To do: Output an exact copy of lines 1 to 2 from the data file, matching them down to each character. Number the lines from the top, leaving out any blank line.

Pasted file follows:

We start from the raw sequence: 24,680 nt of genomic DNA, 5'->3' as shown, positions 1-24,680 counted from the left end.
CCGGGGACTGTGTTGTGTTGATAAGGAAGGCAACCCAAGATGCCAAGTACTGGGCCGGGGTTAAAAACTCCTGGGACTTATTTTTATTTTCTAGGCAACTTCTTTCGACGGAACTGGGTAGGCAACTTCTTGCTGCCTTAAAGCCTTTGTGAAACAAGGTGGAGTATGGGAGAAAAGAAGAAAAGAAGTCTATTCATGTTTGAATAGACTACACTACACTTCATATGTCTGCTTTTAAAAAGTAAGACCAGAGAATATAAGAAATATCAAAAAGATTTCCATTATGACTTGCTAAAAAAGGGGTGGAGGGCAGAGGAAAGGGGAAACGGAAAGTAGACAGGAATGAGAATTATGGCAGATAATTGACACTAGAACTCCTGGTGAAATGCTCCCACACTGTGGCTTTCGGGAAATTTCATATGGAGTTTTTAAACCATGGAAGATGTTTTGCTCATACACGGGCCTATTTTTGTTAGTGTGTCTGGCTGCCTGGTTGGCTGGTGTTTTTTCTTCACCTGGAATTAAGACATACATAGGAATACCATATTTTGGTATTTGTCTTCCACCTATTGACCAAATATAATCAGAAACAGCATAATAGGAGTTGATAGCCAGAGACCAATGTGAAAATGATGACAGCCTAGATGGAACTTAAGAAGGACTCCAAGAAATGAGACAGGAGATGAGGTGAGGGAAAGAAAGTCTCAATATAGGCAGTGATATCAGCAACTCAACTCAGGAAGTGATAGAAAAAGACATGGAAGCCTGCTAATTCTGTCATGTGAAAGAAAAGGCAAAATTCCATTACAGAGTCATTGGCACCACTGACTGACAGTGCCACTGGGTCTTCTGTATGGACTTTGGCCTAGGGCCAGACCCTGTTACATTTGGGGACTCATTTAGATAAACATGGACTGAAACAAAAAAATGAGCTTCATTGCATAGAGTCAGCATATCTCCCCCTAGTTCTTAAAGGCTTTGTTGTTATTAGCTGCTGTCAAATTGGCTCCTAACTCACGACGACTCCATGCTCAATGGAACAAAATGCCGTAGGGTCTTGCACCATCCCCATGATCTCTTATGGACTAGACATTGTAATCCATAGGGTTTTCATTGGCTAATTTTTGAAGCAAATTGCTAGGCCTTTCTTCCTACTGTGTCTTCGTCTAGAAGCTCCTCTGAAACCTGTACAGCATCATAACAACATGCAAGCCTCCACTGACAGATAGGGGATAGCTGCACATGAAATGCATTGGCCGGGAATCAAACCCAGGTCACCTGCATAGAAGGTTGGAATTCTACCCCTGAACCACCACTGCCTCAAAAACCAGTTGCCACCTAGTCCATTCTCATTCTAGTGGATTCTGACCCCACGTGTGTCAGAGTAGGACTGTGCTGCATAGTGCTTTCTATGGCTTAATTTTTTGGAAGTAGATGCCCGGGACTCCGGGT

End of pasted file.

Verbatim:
We start from the raw sequence: 24,680 nt of genomic DNA, 5'->3' as shown, positions 1-24,680 counted from the left end.
CCGGGGACTGTGTTGTGTTGATAAGGAAGGCAACCCAAGATGCCAAGTACTGGGCCGGGGTTAAAAACTCCTGGGACTTATTTTTATTTTCTAGGCAACTTCTTTCGACGGAACTGGGTAGGCAACTTCTTGCTGCCTTAAAGCCTTTGTGAAACAAGGTGGAGTATGGGAGAAAAGAAGAAAAGAAGTCTATTCATGTTTGAATAGACTACACTACACTTCATATGTCTGCTTTTAAAAAGTAAGACCAGAGAATATAAGAAATATCAAAAAGATTTCCATTATGACTTGCTAAAAAAGGGGTGGAGGGCAGAGGAAAGGGGAAACGGAAAGTAGACAGGAATGAGAATTATGGCAGATAATTGACACTAGAACTCCTGGTGAAATGCTCCCACACTGTGGCTTTCGGGAAATTTCATATGGAGTTTTTAAACCATGGAAGATGTTTTGCTCATACACGGGCCTATTTTTGTTAGTGTGTCTGGCTGCCTGGTTGGCTGGTGTTTTTTCTTCACCTGGAATTAAGACATACATAGGAATACCATATTTTGGTATTTGTCTTCCACCTATTGACCAAATATAATCAGAAACAGCATAATAGGAGTTGATAGCCAGAGACCAATGTGAAAATGATGACAGCCTAGATGGAACTTAAGAAGGACTCCAAGAAATGAGACAGGAGATGAGGTGAGGGAAAGAAAGTCTCAATATAGGCAGTGATATCAGCAACTCAACTCAGGAAGTGATAGAAAAAGACATGGAAGCCTGCTAATTCTGTCATGTGAAAGAAAAGGCAAAATTCCATTACAGAGTCATTGGCACCACTGACTGACAGTGCCACTGGGTCTTCTGTATGGACTTTGGCCTAGGGCCAGACCCTGTTACATTTGGGGACTCATTTAGATAAACATGGACTGAAACAAAAAAATGAGCTTCATTGCATAGAGTCAGCATATCTCCCCCTAGTTCTTAAAGGCTTTGTTGTTATTAGCTGCTGTCAAATTGGCTCCTAACTCACGACGACTCCATGCTCAATGGAACAAAATGCCGTAGGGTCTTGCACCATCCCCATGATCTCTTATGGACTAGACATTGTAATCCATAGGGTTTTCATTGGCTAATTTTTGAAGCAAATTGCTAGGCCTTTCTTCCTACTGTGTCTTCGTCTAGAAGCTCCTCTGAAACCTGTACAGCATCATAACAACATGCAAGCCTCCACTGACAGATAGGGGATAGCTGCACATGAAATGCATTGGCCGGGAATCAAACCCAGGTCACCTGCATAGAAGGTTGGAATTCTACCCCTGAACCACCACTGCCTCAAAAACCAGTTGCCACCTAGTCCATTCTCATTCTAGTGGATTCTGACCCCACGTGTGTCAGAGTAGGACTGTGCTGCATAGTGCTTTCTATGGCTTAATTTTTTGGAAGTAGATGCCCGGGACTCCGGGT